Bitch, Ph.D. wrote on Friday about feeling like a bad feminist because she’s doing the stay at home parent thing. Here she has a Ph.D., is perfectly intelligent and capable, but is choosing to do volunteer work, etc. instead. And that makes her feel like a bad feminist. A “good” feminist shouldn’t take on that role. Been there, done that. Feel the same guilt.
What she suggests is that sometimes fighting the system requires us to go against our personal connections, some of which might actually support the system, like marriage, like parenting. What would a good feminist do? Would she go find work in her field even if it might take her away from her family? Would she insist that said family come with her to wherever she goes for work, even if it might mean her partner would have to take a lesser job or have no job at all? Practicalities get in the way sometimes of doing the “right” thing. Some women ten years my junior have talked about seeking out partners that would go into the career thing with them equally. Many of those women are still single or living halfway across the country from their spouses. And that’s all fine if that’s okay with them, but I know some of them aren’t particularly happy with their arrangements.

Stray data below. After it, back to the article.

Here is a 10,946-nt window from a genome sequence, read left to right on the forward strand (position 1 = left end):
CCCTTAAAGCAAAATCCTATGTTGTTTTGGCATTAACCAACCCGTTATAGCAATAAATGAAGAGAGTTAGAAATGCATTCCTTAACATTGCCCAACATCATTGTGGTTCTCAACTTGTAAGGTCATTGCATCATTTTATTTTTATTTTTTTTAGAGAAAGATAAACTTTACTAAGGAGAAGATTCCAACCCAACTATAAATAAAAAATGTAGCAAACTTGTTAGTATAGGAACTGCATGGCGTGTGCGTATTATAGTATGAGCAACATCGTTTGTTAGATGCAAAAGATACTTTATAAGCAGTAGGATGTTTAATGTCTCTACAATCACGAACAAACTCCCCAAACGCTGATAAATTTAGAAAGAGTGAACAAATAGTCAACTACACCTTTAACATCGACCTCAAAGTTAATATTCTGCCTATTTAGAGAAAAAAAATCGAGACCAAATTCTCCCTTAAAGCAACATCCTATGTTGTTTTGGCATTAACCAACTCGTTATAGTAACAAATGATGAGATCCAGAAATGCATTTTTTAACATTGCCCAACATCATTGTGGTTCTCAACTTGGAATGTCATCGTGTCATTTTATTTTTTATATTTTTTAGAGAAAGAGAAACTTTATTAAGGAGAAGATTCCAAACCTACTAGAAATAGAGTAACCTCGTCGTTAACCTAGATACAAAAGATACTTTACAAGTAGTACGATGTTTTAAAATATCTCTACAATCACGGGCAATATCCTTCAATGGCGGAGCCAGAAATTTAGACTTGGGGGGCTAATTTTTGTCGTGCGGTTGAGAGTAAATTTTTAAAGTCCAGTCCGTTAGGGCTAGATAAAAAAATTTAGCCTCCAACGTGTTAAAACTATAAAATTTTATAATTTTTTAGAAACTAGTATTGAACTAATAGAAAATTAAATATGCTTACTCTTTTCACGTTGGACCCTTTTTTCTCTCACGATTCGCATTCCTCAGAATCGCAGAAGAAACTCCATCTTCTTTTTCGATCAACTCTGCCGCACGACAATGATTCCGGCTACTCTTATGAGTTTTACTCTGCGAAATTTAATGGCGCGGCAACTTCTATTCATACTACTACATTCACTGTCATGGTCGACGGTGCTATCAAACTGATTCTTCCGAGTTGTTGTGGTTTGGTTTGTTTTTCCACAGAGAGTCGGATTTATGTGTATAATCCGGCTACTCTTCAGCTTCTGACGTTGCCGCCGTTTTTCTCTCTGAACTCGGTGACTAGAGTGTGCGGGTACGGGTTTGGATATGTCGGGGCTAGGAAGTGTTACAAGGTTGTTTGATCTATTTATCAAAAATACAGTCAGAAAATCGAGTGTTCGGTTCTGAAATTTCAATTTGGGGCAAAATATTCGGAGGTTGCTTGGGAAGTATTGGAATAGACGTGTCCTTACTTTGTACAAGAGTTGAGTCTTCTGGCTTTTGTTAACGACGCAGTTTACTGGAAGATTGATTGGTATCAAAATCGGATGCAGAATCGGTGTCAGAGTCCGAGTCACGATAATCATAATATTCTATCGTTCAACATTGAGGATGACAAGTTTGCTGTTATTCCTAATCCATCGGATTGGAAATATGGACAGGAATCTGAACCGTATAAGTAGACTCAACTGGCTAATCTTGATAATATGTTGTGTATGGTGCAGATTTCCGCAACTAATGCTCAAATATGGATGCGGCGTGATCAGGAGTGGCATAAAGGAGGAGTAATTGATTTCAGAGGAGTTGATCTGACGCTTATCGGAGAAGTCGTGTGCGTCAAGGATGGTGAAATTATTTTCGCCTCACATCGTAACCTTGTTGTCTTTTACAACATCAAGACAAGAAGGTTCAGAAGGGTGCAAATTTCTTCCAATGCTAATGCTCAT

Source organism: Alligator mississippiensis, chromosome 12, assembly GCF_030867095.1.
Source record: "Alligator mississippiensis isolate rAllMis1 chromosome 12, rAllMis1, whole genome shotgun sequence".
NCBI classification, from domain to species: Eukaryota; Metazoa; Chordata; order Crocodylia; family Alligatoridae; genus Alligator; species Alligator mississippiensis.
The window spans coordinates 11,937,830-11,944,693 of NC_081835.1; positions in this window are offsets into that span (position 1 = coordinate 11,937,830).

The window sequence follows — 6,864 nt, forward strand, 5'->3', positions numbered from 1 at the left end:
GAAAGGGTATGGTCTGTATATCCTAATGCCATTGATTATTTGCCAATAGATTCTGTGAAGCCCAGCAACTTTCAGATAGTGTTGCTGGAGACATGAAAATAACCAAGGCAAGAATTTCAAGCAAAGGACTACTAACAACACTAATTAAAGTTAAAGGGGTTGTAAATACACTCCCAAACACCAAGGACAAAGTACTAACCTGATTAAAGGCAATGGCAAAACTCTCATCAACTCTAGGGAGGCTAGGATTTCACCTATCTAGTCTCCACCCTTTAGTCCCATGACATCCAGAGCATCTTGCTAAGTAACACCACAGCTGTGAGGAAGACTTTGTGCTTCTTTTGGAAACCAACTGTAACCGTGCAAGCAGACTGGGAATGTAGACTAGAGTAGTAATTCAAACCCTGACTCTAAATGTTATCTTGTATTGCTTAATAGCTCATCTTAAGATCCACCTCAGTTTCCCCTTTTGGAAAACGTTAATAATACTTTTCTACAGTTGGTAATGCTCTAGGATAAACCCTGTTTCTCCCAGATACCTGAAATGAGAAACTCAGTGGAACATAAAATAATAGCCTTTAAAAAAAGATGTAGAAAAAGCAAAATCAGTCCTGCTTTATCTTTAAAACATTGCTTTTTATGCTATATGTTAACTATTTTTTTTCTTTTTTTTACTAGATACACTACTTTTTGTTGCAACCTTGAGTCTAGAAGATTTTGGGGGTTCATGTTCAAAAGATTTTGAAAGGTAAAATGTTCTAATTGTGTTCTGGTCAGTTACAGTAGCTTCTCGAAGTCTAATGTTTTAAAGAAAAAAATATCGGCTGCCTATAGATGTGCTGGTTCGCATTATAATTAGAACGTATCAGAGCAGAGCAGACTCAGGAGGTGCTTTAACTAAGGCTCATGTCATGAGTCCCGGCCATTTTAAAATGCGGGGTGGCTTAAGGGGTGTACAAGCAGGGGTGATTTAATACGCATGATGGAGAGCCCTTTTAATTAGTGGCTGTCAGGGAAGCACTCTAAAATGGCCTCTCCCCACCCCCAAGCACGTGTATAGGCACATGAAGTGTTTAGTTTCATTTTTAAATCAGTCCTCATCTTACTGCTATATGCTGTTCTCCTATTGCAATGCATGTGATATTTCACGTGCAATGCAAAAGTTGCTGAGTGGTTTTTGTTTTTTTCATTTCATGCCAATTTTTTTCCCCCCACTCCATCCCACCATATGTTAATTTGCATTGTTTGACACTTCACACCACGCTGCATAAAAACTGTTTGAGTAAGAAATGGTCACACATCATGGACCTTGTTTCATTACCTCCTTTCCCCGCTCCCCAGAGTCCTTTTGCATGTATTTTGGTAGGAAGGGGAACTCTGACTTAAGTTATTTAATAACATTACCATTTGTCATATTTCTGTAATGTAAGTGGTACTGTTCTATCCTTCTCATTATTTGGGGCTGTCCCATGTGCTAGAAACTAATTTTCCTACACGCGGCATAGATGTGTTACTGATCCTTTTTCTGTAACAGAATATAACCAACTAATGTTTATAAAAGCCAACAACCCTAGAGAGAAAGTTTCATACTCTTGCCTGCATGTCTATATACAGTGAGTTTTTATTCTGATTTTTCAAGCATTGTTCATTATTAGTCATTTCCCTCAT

While I look back on some of the choices I made and wonder, well, if I’d done x or y, might I have been in a better place career wise. And sure, if I’d insisted that Mr. Geeky wait until I was at a point where I could go on the market with him, I might have tenure by now. But, Mr. Geeky might not be at a place that he likes. In fact, his career might have just defaulted. And that wouldn’t have been good for either of us. And maybe my choices, mostly making the best of wherever Mr. Geeky ended up, looks like I was being a bad feminist. At the time, however, I was doing the best with what I was faced with, as was Mr. Geeky. A lot of my decisions and his decisions were actually our decisions. And that’s what you do when you hitch your life to someone else’s. Our mutual needs and desires have always led us to make decisions, some of which we’re very aware go against a particular political stance. It’s always a matter of compromising. We know what we wouldn’t compromise and unfortunately, an ideal feminist relationship isn’t something that we can always maintain. It’s good enough for us. It works for us. And both of us do work that directly challenges the system that keeps women down. Nothing is perfect.